"Walt McCombs was the greatest thing that ever happened to me as a coach," Hall said. "He fell in my lap and I never had anyone that meshed with the program the way Walt did. Walt was the best that I was ever around in my total coaching career. Walt is an example for all trainers."
While Hall directed a winner on the floor, McCombs found a perfect balance between confidant to the student-athletes and as an extension of the coaching staff.
"Walt loved the players," Hall said. "He was loyal and respectful to the coaches. He bridged that gap very well as a trainer between the players and the coaches. He fought for the players when he needed to and he represented the coaches and their ideas, always."
UK continued to build on the championship tradition that was founded under Rupp, with the Wildcats finishing as the NCAA Runner-Up in 1974-75, before breaking through for the 1977-78 national championship.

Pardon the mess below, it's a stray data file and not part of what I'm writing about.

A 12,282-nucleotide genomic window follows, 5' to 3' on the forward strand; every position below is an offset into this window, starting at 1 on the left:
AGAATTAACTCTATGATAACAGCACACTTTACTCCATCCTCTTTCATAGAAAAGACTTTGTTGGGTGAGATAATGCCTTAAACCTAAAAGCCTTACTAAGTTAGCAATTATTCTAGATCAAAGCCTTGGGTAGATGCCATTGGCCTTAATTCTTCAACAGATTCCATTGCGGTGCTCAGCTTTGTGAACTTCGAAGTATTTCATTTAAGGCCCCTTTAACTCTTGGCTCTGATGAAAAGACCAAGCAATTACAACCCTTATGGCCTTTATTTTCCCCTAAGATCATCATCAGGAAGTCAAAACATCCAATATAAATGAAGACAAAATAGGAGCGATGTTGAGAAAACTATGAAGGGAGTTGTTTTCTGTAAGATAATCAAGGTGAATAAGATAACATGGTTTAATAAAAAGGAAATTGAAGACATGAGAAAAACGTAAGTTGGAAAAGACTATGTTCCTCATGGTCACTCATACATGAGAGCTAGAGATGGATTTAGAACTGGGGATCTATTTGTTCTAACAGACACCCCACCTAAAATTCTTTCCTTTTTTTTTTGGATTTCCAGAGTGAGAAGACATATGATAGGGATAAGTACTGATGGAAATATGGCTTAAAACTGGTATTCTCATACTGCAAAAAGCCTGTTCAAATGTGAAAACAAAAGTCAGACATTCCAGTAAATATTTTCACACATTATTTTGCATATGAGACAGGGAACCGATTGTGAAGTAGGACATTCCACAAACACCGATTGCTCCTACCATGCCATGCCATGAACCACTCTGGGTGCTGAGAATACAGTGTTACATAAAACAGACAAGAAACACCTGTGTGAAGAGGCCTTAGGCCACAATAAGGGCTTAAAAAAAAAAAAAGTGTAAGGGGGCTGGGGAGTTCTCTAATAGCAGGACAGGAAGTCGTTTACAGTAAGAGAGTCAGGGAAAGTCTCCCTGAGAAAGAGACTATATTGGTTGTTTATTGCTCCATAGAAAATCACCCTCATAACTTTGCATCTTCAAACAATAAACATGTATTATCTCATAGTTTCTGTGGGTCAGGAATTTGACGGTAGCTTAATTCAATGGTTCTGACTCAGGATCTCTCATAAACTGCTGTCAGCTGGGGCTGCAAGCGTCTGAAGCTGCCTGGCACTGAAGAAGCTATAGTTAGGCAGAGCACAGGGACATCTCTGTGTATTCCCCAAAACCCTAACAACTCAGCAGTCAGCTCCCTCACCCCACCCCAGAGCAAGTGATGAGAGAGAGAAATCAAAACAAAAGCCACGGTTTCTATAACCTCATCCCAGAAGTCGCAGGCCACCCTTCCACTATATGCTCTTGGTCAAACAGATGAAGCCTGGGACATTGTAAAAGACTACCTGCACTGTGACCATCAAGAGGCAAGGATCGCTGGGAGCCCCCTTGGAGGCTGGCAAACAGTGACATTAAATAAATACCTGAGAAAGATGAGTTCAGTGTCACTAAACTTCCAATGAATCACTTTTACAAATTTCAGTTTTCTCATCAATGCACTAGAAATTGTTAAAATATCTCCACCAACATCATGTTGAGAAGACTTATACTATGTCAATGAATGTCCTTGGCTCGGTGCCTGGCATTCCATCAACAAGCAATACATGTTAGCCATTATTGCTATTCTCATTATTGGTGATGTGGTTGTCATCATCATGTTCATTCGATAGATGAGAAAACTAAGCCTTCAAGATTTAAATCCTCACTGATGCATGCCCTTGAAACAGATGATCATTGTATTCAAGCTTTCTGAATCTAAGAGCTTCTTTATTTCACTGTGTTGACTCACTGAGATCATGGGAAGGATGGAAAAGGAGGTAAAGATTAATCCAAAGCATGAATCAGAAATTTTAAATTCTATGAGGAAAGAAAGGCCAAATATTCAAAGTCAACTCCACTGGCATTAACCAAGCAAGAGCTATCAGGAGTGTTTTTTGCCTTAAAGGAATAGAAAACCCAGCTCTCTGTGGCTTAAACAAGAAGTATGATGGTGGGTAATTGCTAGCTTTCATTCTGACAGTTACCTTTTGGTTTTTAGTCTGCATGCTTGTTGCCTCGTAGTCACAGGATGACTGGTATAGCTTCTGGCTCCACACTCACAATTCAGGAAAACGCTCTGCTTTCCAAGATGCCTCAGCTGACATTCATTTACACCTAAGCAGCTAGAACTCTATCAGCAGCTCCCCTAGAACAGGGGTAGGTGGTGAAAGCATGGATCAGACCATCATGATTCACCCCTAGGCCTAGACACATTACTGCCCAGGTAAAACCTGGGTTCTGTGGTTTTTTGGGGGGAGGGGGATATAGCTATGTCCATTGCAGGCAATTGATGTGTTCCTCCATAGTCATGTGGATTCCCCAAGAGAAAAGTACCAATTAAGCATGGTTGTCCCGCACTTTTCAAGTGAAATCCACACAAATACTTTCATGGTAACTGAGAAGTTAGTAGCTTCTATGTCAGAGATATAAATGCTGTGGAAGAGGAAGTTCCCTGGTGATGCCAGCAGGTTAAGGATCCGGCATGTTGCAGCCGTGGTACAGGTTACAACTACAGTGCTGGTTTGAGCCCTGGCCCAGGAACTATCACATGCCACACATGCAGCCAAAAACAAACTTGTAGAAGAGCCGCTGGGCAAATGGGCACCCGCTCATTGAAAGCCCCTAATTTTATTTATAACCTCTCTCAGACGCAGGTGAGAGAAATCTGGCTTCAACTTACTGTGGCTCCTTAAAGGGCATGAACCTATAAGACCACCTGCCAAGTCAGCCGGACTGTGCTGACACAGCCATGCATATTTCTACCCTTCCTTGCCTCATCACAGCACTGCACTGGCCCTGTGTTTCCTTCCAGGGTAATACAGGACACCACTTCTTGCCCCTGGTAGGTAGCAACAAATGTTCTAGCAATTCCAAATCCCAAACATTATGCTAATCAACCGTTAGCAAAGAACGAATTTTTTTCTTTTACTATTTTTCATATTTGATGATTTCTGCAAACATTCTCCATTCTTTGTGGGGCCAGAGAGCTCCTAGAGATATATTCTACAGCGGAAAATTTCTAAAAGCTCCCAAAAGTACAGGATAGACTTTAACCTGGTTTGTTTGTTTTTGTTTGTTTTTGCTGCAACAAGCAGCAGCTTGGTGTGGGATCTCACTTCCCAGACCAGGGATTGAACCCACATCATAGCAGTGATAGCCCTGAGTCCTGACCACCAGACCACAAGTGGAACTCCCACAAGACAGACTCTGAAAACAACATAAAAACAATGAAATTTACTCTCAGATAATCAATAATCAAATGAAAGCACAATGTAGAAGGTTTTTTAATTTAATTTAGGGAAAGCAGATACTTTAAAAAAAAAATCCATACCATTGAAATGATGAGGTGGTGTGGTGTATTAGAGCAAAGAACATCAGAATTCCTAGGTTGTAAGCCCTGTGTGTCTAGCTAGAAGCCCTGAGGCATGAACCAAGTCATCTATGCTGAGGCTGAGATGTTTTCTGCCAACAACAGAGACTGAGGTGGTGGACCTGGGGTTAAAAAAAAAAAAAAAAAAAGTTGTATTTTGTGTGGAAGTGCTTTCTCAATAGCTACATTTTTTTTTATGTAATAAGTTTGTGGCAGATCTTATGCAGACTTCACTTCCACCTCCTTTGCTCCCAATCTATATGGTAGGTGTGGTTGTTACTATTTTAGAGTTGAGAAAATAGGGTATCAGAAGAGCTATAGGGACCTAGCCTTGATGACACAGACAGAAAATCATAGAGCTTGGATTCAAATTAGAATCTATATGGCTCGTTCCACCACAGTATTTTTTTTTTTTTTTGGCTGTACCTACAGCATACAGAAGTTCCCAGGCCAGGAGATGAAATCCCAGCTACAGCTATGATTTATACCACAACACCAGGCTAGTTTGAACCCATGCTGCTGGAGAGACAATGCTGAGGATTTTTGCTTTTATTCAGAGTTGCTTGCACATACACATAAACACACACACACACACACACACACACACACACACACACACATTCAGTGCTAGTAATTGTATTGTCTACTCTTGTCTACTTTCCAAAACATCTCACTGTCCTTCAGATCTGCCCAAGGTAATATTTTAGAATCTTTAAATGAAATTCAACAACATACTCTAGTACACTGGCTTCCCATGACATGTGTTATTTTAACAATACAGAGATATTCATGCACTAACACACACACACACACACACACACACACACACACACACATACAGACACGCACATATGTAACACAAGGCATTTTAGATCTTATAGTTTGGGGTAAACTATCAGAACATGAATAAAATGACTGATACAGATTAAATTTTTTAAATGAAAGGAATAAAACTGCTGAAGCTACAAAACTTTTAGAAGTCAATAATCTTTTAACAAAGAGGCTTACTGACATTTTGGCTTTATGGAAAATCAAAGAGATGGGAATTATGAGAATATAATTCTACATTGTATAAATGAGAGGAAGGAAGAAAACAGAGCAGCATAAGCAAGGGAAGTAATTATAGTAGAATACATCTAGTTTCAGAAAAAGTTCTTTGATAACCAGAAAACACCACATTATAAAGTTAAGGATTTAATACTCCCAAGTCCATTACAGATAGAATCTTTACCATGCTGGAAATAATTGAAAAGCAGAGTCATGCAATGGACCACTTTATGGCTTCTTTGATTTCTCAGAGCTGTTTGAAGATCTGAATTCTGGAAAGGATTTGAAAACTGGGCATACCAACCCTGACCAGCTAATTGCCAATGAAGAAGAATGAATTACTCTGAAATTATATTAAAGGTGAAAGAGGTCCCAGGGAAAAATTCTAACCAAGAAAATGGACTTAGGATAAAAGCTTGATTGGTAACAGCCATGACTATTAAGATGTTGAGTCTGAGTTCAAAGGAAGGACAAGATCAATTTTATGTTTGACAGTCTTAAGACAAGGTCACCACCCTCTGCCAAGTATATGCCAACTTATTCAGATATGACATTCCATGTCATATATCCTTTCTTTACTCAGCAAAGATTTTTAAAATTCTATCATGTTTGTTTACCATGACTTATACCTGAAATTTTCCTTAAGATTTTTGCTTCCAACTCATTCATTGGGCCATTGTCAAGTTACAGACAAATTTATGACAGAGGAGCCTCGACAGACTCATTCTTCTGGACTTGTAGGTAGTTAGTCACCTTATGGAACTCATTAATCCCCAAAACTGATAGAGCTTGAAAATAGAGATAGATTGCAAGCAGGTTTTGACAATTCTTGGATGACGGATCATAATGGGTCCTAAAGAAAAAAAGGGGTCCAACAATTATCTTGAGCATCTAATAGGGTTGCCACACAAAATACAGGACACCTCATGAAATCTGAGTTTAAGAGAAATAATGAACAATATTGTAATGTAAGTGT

Spurred by Jack "Goose" Givens, who averaged 18 points per game, Rick Robey and Kyle Macy, the Wildcats rolled to a 30-2 record and a win over Duke in the NCAA Title Game.
"The national championship was special," McCombs said. "Any time you win your division, your conference, your conference tournament or go to the NCAA, it is great to see the excitement in the athletes. That is what it is all about. The coaches also get real excited too because they are all competitors and that is what coaches do: They get their boys to compete."
When asked to remember some of his fondest student-athletes, McCombs quickly references some of the top players in program history.
"Sometimes it may be a starter on the team. Sometimes it may be someone riding the bench," McCombs said about some of his favorites. "Rex (Chapman), Sam (Bowie), Melvin Turpin, they were all great kids."
Bowie, a 7-foot-1, 230-pound superstar for the Wildcats, was one of the transcendent players of the Hall era.